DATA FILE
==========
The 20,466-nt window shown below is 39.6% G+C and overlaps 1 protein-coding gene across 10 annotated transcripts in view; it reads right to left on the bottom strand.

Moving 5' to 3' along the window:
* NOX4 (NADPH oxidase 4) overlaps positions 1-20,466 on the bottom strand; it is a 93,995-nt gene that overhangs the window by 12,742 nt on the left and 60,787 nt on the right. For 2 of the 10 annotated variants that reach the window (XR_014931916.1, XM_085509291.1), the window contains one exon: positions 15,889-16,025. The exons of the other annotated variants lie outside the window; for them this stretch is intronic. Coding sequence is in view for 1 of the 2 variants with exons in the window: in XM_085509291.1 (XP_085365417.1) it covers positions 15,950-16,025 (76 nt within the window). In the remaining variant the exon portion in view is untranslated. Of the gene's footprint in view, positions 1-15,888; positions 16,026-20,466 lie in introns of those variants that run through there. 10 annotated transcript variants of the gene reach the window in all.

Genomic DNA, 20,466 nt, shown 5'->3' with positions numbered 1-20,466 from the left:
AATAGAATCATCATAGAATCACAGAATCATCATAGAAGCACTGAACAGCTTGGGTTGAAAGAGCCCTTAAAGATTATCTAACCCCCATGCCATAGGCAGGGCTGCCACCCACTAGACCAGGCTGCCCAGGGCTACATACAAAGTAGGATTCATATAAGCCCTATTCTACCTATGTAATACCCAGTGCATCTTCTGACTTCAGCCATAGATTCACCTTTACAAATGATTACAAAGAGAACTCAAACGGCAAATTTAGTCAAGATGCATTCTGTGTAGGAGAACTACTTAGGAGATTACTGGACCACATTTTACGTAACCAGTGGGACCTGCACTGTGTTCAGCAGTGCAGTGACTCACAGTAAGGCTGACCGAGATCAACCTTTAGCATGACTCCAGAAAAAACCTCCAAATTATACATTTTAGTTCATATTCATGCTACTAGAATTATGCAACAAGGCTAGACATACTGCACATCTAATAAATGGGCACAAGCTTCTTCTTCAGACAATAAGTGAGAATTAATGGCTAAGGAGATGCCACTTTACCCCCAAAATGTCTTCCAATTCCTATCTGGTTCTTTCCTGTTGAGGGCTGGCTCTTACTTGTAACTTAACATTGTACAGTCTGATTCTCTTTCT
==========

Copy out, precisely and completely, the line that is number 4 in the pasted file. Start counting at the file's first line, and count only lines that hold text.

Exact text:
Genomic DNA, 20,466 nt, shown 5'->3' with positions numbered 1-20,466 from the left: